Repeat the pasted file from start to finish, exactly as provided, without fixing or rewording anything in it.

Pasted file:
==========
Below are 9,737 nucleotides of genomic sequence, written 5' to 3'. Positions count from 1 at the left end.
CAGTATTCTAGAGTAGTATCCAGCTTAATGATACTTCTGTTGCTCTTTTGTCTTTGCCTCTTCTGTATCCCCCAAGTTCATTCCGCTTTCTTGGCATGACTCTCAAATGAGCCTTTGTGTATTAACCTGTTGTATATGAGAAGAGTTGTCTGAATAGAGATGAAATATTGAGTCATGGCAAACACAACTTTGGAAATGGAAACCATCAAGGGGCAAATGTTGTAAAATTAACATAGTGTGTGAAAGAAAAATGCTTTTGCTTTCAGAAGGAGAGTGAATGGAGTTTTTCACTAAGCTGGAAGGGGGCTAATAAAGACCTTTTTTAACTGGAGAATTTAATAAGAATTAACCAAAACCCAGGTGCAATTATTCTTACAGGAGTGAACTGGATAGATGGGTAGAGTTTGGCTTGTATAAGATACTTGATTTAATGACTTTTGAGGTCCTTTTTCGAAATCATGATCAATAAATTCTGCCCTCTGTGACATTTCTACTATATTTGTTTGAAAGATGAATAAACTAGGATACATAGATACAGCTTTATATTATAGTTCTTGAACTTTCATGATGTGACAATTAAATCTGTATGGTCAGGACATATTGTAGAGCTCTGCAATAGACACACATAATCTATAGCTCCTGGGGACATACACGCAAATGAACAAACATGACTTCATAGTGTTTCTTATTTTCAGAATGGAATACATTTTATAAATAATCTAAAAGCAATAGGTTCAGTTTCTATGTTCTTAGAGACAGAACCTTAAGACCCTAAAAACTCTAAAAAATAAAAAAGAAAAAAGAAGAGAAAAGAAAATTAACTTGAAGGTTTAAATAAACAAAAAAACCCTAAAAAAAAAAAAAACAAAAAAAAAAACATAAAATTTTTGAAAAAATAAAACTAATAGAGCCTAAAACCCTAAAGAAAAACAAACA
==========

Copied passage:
Below are 9,737 nucleotides of genomic sequence, written 5' to 3'. Positions count from 1 at the left end.
CAGTATTCTAGAGTAGTATCCAGCTTAATGATACTTCTGTTGCTCTTTTGTCTTTGCCTCTTCTGTATCCCCCAAGTTCATTCCGCTTTCTTGGCATGACTCTCAAATGAGCCTTTGTGTATTAACCTGTTGTATATGAGAAGAGTTGTCTGAATAGAGATGAAATATTGAGTCATGGCAAACACAACTTTGGAAATGGAAACCATCAAGGGGCAAATGTTGTAAAATTAACATAGTGTGTGAAAGAAAAATGCTTTTGCTTTCAGAAGGAGAGTGAATGGAGTTTTTCACTAAGCTGGAAGGGGGCTAATAAAGACCTTTTTTAACTGGAGAATTTAATAAGAATTAACCAAAACCCAGGTGCAATTATTCTTACAGGAGTGAACTGGATAGATGGGTAGAGTTTGGCTTGTATAAGATACTTGATTTAATGACTTTTGAGGTCCTTTTTCGAAATCATGATCAATAAATTCTGCCCTCTGTGACATTTCTACTATATTTGTTTGAAAGATGAATAAACTAGGATACATAGATACAGCTTTATATTATAGTTCTTGAACTTTCATGATGTGACAATTAAATCTGTATGGTCAGGACATATTGTAGAGCTCTGCAATAGACACACATAATCTATAGCTCCTGGGGACATACACGCAAATGAACAAACATGACTTCATAGTGTTTCTTATTTTCAGAATGGAATACATTTTATAAATAATCTAAAAGCAATAGGTTCAGTTTCTATGTTCTTAGAGACAGAACCTTAAGACCCTAAAAACTCTAAAAAATAAAAAAGAAAAAAGAAGAGAAAAGAAAATTAACTTGAAGGTTTAAATAAACAAAAAAACCCTAAAAAAAAAAAAAACAAAAAAAAAAACATAAAATTTTTGAAAAAATAAAACTAATAGAGCCTAAAACCCTAAAGAAAAACAAACA